Forty one (69%) were Portuguese emigrants working in Africa (for a period of two or more years in 20 patients and varying from two to 34 years; for a period of up to two years in14 patients and for a period that has not been defined in 7); seven patients were tourists and other seven lived in Africa and came to Portugal (five were Africans that came to visit friends and relatives and two were immigrants), and four worked in boats that had made several stops in seaports along the way. All but three had returned from sub-Saharan Africa: 48 (81.3%) from former Portuguese colonies in Africa - Angola (31), Mozambique (9), Guinea-Bissau (7) and Sao Tome and Principe (1); the others had returned from Senegal (2) and Gabon, Malawi, Burkina Faso, Central African Republic, Nigeria, and Côte d'Ivoire, one patient from each country; two other patients had returned from Thailand and one from the Philippines. Fifty one patients (86.4%) were white, six black and two Asian. Malaria immune status was evaluated in 54 (91.5%) patients: 25 (46.3%) were non-immune and 29 (53.7%) semi-immune, according to the defined criteria. Chemoprophylaxis was prescribed to 14 (23.7%) patients, but discontinued or not taken properly, except from one patient with cerebral malaria that was on mefloquine chemoprophylaxis.
Co-morbidities were present in 15 (25.4%) patients: alcoholic hepatic disease, diabetes mellitus and ischemic cardiac disease in five patients; sickle cell anaemia, nephrolithiasis, Still disease and hepatitis C were observed in one patient each. One had been bone marrow transplanted seven years before and was asymptomatic, with no immunomodulatory therapy. An HIV primary infection was diagnosed simultaneously with malaria in one patient, being all other patients HIV negative. Some patients presented more than one co-morbidity.
The diagnosis was made between the day of return from the endemic area up to the 47th day in 54 patients; in one patient, diagnosis was done on the 120th day after leaving Angola, where he had been for 16 consecutive months; in other four patients, the gap was impossible to determine.
Symptoms, namely fever before admission, varied from one day to three weeks, the median (IQR) duration being more than seven days in 44% of the patients. All patients had fever. Other complaints include chills in 49 (83.0%) patients, headache in 47 (79.6%), myalgia in 45 (76.2%), vomiting in 27 (45.7%), diarrhoea in 21 (35.6%) and cough in 13 (22.0%); clinical deterioration with cerebral dysfunction (Glasgow ≤9) in 22 (37.2%) patients and respiratory distress in 22 (37.2%) patients were observed.
SAPS II was registered in 56 patients and the median value (IQR) was 33 (24-46). Malaria diagnosis was established by positive smears for asexual P. falciparum forms. In 48 (81.3%) patients, parasitaemia quantification was ≥ 2% and varied from 2-90%, with a median (IQR) of 15 (9-30). Parasitaemia was considered high but was not quantified in 13 (22%) patients. The immunochromatographic assay in whole blood for the qualitative detection of Plasmodium antigens, used at emergency department, was positive in all the samples tested.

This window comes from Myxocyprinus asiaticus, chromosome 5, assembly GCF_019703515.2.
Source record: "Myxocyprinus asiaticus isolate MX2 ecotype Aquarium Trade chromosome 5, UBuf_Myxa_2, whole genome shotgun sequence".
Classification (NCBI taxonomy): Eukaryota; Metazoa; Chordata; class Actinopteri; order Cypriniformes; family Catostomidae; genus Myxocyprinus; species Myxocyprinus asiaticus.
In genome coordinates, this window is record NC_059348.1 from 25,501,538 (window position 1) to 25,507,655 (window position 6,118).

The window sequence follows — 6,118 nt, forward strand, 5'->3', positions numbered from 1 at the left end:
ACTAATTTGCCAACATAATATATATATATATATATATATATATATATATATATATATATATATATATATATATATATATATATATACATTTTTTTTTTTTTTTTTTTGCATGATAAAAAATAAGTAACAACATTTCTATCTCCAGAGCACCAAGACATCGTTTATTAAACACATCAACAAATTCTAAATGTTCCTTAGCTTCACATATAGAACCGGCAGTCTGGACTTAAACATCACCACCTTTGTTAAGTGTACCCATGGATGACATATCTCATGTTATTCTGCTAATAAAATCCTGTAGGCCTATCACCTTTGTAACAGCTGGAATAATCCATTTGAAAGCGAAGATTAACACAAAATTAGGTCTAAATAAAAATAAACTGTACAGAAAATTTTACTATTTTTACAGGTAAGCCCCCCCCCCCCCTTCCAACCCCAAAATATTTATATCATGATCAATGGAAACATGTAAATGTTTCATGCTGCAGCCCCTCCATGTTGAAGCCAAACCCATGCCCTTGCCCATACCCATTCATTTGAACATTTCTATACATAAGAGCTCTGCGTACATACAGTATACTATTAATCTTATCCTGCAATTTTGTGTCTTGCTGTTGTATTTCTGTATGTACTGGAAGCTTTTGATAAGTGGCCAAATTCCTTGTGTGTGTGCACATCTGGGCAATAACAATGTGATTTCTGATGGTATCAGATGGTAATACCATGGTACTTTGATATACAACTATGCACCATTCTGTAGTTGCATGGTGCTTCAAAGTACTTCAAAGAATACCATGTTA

The most common analytic changes observed in these patients were: thrombocytopaenia in 54 (91.5%) patients associated with DIC in seven (11.8%) and bleeding disorders in another six, hyponatraemia in 34 (57.6%) patients, acute renal failure in 31 (52.5%) patients, being oliguric in 18 (30.5%) of them and liver dysfunction in 27 (45.7%) patients. None of the patients presented severe anaemia according to the WHO criteria but, despite transfusions received, 14 patients had haemoglobin less than 8 g/dL with the minimum value of 5.1 g/dL, being the haemoglobin IQR of 10.1 (8.0-12.6).
Considering the major WHO criteria of severe malaria, 29 (49.1%) patients presented five or more dysfunctions.
Forty one (69.5%) patients were treated with quinine dihydrochloride, with a 20 mg/Kg loading dose followed by 10 mg/Kg tid, in a four-hour infusion associated with endovenous clindamycine. The other 18 patients (30.5%) were treated with oral quinine sulphate associated with doxycycline or pyrimethamine plus sulphadiazine in the first period of the study. Blood smears became negative for Plasmodium from the second to eighth day of treatment, except in a patient whose parasitaemia was 90% and who died with positive smears in the second day after admission.